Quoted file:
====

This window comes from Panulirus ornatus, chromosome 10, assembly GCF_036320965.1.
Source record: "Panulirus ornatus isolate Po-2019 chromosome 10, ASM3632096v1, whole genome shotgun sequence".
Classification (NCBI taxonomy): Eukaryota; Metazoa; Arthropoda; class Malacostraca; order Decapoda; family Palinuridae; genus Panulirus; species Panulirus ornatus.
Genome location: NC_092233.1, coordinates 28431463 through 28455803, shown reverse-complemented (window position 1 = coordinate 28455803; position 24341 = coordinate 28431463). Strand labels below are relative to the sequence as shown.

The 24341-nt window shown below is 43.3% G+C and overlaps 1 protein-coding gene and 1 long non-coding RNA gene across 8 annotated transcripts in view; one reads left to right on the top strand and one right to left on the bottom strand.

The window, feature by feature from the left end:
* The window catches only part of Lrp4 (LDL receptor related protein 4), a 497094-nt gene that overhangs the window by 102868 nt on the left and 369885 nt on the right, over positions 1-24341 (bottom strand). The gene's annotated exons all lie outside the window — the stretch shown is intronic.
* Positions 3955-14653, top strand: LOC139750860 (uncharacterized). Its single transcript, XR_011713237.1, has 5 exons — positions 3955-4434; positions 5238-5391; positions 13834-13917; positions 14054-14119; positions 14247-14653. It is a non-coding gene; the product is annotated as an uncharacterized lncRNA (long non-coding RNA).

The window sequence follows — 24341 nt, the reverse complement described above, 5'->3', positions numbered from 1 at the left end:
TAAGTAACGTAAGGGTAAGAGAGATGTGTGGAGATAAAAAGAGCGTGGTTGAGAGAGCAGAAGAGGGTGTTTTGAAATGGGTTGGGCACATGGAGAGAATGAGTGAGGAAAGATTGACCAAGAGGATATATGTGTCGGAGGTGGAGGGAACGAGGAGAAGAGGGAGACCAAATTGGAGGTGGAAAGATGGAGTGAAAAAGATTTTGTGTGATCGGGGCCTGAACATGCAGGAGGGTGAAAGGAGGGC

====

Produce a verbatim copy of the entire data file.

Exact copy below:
This window comes from Panulirus ornatus, chromosome 10, assembly GCF_036320965.1.
Source record: "Panulirus ornatus isolate Po-2019 chromosome 10, ASM3632096v1, whole genome shotgun sequence".
Classification (NCBI taxonomy): Eukaryota; Metazoa; Arthropoda; class Malacostraca; order Decapoda; family Palinuridae; genus Panulirus; species Panulirus ornatus.
Genome location: NC_092233.1, coordinates 28431463 through 28455803, shown reverse-complemented (window position 1 = coordinate 28455803; position 24341 = coordinate 28431463). Strand labels below are relative to the sequence as shown.

The 24341-nt window shown below is 43.3% G+C and overlaps 1 protein-coding gene and 1 long non-coding RNA gene across 8 annotated transcripts in view; one reads left to right on the top strand and one right to left on the bottom strand.

The window, feature by feature from the left end:
* The window catches only part of Lrp4 (LDL receptor related protein 4), a 497094-nt gene that overhangs the window by 102868 nt on the left and 369885 nt on the right, over positions 1-24341 (bottom strand). The gene's annotated exons all lie outside the window — the stretch shown is intronic.
* Positions 3955-14653, top strand: LOC139750860 (uncharacterized). Its single transcript, XR_011713237.1, has 5 exons — positions 3955-4434; positions 5238-5391; positions 13834-13917; positions 14054-14119; positions 14247-14653. It is a non-coding gene; the product is annotated as an uncharacterized lncRNA (long non-coding RNA).

The window sequence follows — 24341 nt, the reverse complement described above, 5'->3', positions numbered from 1 at the left end:
TAAGTAACGTAAGGGTAAGAGAGATGTGTGGAGATAAAAAGAGCGTGGTTGAGAGAGCAGAAGAGGGTGTTTTGAAATGGGTTGGGCACATGGAGAGAATGAGTGAGGAAAGATTGACCAAGAGGATATATGTGTCGGAGGTGGAGGGAACGAGGAGAAGAGGGAGACCAAATTGGAGGTGGAAAGATGGAGTGAAAAAGATTTTGTGTGATCGGGGCCTGAACATGCAGGAGGGTGAAAGGAGGGC